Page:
After trending lower throughout much of the morning, stocks regained some ground over the course of afternoon trading on Monday, although they remained mostly negative. The major averages all ended the day lower after closing higher in the four previous sessions.
The notable decline seen in morning trading came as traders cashed in some of the recent gains amid some disappointing corporate news and negative analyst comments. After falling more than 150 points earlier in the day, the Dow eventually ended the session down about 40 points.
Sun Microsystems (JAVA) helped to lead the technology sector lower after media reports said that acquisition talks between IBM (IBM) and Sun have collapsed, putting the deal at risk of failure.
The reports said that Sun's board rejected a formal acquisition offer by IBM on Saturday, sending a notice terminating Sun's deal to hold talks exclusively with IBM. In response, IBM reportedly withdrew its offer to acquire Sun on Sunday.
Additionally, bank stocks saw notable weakness in reaction to negative comments from veteran banking analyst Mike Mayo, who recently left Deutsche Bank AG to join Calyon Securities.
Mayo initiated coverage of several banks with either Sell or Underperform ratings, citing concerns about increased loan losses and the belief that government actions might not help as much as expected.
In an interview with RTT News, Joseph Saluzzi, co-head of equity trading at Themis Trading, said the market's pullback was to be expected because we ran too far too fast.
It was certainly an overbought condition, said Saluzzi, who predicted that the market would continue to sink lower. He said, I certainly think we hit the lows again.unless we start to see some real fundamental news.
Saluzzi classified the latest run higher as a bear market rally and warned investors, The black swan is still out there.we just don't know where it is.
In other news, the U.S. Treasury Department has extended the deadline for applications to its public-private initiative to buy up distressed assets from banks. The deadline has been pushed out two weeks until April 24.
The treasury's program allows fund managers to participate with the government in an initiative aimed at taking distressed assets off the balance sheets of banks. These assets have become nearly impossible to sell since the financial turmoil that set in last year, forcing banks to announce huge write-offs and putting the overall financial system in jeopardy.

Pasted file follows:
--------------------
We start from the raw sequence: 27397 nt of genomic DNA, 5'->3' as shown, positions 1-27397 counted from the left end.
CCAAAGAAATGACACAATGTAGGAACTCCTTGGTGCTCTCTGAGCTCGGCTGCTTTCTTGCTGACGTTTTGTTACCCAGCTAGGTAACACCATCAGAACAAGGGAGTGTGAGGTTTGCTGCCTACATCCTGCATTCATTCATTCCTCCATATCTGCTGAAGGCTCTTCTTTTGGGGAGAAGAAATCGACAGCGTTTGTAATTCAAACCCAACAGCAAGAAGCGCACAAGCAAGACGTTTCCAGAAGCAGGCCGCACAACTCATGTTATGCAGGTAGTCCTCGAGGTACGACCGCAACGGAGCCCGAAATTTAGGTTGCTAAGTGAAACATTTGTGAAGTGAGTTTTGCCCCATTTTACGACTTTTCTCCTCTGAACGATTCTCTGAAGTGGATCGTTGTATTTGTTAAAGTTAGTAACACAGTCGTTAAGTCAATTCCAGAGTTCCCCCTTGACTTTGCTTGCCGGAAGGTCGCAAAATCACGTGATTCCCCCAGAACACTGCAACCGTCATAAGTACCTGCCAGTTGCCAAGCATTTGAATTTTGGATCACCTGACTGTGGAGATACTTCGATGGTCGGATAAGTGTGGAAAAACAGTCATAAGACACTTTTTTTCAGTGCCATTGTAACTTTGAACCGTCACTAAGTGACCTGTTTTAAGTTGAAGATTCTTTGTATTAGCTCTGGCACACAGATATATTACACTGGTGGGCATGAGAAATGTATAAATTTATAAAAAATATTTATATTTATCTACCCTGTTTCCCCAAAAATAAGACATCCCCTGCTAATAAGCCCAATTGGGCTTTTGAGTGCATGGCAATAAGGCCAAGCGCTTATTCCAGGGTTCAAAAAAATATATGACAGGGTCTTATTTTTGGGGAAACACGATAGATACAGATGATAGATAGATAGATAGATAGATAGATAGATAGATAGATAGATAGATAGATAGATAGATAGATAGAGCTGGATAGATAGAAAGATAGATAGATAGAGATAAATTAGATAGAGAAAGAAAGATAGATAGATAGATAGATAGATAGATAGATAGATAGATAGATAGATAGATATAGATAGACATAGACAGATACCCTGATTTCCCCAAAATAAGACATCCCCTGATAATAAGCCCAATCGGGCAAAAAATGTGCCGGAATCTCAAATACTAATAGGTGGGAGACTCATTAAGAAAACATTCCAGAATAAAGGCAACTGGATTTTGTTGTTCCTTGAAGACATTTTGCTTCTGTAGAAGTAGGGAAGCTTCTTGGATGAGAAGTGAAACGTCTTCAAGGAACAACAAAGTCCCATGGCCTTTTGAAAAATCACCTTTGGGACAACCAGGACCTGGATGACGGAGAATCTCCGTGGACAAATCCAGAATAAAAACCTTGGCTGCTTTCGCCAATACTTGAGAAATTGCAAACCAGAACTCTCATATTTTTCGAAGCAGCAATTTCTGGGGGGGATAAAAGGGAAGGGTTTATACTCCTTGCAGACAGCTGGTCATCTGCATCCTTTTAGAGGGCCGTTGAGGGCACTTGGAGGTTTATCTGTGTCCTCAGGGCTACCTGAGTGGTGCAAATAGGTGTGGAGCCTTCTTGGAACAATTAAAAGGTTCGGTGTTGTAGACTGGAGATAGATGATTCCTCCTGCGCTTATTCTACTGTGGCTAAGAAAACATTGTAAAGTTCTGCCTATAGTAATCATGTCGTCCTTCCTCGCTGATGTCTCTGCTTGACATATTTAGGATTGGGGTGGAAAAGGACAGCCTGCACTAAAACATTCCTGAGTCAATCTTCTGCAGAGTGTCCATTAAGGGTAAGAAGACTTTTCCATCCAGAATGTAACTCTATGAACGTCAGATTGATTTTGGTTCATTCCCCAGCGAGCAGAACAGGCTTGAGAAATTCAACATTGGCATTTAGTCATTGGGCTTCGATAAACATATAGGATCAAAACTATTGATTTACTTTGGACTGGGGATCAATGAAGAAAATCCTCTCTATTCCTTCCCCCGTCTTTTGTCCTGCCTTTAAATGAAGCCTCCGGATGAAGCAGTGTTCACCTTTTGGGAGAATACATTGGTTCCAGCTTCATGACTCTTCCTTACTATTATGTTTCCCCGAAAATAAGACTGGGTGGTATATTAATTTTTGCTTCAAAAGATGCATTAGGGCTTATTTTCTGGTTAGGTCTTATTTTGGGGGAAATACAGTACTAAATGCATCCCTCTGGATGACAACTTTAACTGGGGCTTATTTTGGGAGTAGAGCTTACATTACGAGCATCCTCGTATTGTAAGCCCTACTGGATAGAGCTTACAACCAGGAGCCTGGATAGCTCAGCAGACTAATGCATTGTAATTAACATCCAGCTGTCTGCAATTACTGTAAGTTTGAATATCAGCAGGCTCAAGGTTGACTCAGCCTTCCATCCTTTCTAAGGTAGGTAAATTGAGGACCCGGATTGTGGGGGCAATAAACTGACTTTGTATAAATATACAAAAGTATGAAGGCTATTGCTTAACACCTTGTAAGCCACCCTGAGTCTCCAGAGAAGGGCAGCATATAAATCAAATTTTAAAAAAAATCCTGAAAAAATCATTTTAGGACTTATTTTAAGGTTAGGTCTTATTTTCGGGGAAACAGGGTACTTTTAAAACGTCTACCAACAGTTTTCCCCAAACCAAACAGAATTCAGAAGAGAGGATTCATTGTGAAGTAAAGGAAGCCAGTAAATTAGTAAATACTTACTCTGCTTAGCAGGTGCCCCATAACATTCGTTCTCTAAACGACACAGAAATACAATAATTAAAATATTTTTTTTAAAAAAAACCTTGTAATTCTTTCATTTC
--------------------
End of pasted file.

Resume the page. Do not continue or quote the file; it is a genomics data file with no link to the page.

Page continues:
The major averages showed a notable upward move going into the close but still ended the day in the red. The Dow closed down 41.74 points or 0.5 percent at 7,975.85, the Nasdaq closed down 15.16 points or 0.9 percent at 1,606.71 and the S&P 500 closed down 7.02 points or 0.8 percent at 835.48.
In overseas trading, stock markets across the Asia-Pacific region closed higher on Monday, shrugging off news of a rocket launch by North Korea on Sunday. Japan's benchmark Nikkei 225 Index ended the day up 1.2 percent.
Meanwhile, the major European markets ended the session lower. The U.K.'s FTSE 100 Index closed down 0.9 percent, while the French CAC 40 Index and the German DAX Index ended the session with losses of 1 percent and 0.8 percent, respectively.
In the bond market, treasuries ultimately closed moderately lower after seeing significant uncertainty throughout the session. Subsequently, the yield on the benchmark ten-year note ended the session up 3.4 basis points at 2.941 percent.
With the news from Sun Microsystems and IBM, the computer hardware sector was one of the worst performers of the day, with the Amex Computer Hardware Index closing down 4.2 percent after ending Friday's trading at a six-month closing high.
Sun helped to lead the way lower, with the server and software maker closing down 22.7 percent. With the loss, Sun ended the session at its worst closing level since the Wall Street Journal first reported on the talks between Sun and IBM.
Significant weakness was also visible in the gold sector, as reflected by the 4.1 percent loss posted by the Amex Gold Bugs Index. The weakness in the sector came amid a notable decrease by the price of the precious metal, which fell $24.50 to $872.80 an ounce.
As mentioned above, banking stocks also saw notable weakness on the day, resulting in a 3.8 percent loss by the Kbw Bank Index. Real estate, steel, and railroad stocks also turned in some of the market's worst performances.
At the other end of the spectrum, airline and defense stocks bucked the downtrend, helping to limit the downside for the markets. The Philadelphia Defense Index closed up 2.8 percent, while the Amex Airline Index rose 2.7 percent.
Health insurance and wireless stocks also saw some strength, driving the Morgan Stanley Healthcare Payor Index and the Amex Wireless Index up 2.2 percent and 1.4 percent, respectively,
Corporate news takes center stage on Tuesday. Before the bell, Pier 1 Imports (PIR) is expected to report quarterly earnings, while Alcoa (AA) highlights the reports after the market close. The release of results from Alcoa is seen as the unofficial start of earnings season.
The economic calendar is light again on Tuesday, with a consumer credit report at 3 p.m. the only notable data.
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